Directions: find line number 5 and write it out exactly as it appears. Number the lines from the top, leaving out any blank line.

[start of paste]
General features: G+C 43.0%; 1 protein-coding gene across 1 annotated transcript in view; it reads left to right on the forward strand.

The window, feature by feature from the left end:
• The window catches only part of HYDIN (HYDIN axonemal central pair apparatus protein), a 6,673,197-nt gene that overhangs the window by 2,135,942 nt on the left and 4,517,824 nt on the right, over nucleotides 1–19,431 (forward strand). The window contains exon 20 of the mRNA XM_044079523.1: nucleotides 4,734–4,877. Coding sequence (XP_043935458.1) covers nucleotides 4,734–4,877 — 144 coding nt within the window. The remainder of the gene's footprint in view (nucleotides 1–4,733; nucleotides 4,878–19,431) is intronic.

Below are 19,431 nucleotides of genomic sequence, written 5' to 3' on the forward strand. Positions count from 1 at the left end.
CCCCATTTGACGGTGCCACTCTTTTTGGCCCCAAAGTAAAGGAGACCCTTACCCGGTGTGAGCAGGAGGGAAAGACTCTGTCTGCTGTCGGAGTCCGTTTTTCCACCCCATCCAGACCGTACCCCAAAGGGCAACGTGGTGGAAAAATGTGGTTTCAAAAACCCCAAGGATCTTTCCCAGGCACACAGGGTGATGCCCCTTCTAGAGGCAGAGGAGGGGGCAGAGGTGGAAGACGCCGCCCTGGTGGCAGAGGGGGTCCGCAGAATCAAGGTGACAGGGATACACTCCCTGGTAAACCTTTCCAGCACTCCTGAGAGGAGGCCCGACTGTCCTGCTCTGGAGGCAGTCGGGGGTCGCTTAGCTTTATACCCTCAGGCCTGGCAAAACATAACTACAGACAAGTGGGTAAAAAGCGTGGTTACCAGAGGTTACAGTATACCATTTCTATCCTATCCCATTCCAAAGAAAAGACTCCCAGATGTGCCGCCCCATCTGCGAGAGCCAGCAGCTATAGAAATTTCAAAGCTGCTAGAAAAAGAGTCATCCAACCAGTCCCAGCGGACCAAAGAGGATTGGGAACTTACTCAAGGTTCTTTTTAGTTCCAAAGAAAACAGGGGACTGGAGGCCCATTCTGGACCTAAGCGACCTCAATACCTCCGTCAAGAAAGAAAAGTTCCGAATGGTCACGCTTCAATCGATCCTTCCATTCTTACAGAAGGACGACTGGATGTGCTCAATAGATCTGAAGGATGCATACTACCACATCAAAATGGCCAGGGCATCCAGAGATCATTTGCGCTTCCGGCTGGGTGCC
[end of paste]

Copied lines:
CCCCATTTGACGGTGCCACTCTTTTTGGCCCCAAAGTAAAGGAGACCCTTACCCGGTGTGAGCAGGAGGGAAAGACTCTGTCTGCTGTCGGAGTCCGTTTTTCCACCCCATCCAGACCGTACCCCAAAGGGCAACGTGGTGGAAAAATGTGGTTTCAAAAACCCCAAGGATCTTTCCCAGGCACACAGGGTGATGCCCCTTCTAGAGGCAGAGGAGGGGGCAGAGGTGGAAGACGCCGCCCTGGTGGCAGAGGGGGTCCGCAGAATCAAGGTGACAGGGATACACTCCCTGGTAAACCTTTCCAGCACTCCTGAGAGGAGGCCCGACTGTCCTGCTCTGGAGGCAGTCGGGGGTCGCTTAGCTTTATACCCTCAGGCCTGGCAAAACATAACTACAGACAAGTGGGTAAAAAGCGTGGTTACCAGAGGTTACAGTATACCATTTCTATCCTATCCCATTCCAAAGAAAAGACTCCCAGATGTGCCGCCCCATCTGCGAGAGCCAGCAGCTATAGAAATTTCAAAGCTGCTAGAAAAAGAGTCATCCAACCAGTCCCAGCGGACCAAAGAGGATTGGGAACTTACTCAAGGTTCTTTTTAGTTCCAAAGAAAACAGGGGACTGGAGGCCCATTCTGGACCTAAGCGACCTCAATACCTCCGTCAAGAAAGAAAAGTTCCGAATGGTCACGCTTCAATCGATCCTTCCATTCTTACAGAAGGACGACTGGATGTGCTCAATAGATCTGAAGGATGCATACTACCACATCAAAATGGCCAGGGCATCCAGAGATCATTTGCGCTTCCGGCTGGGTGCC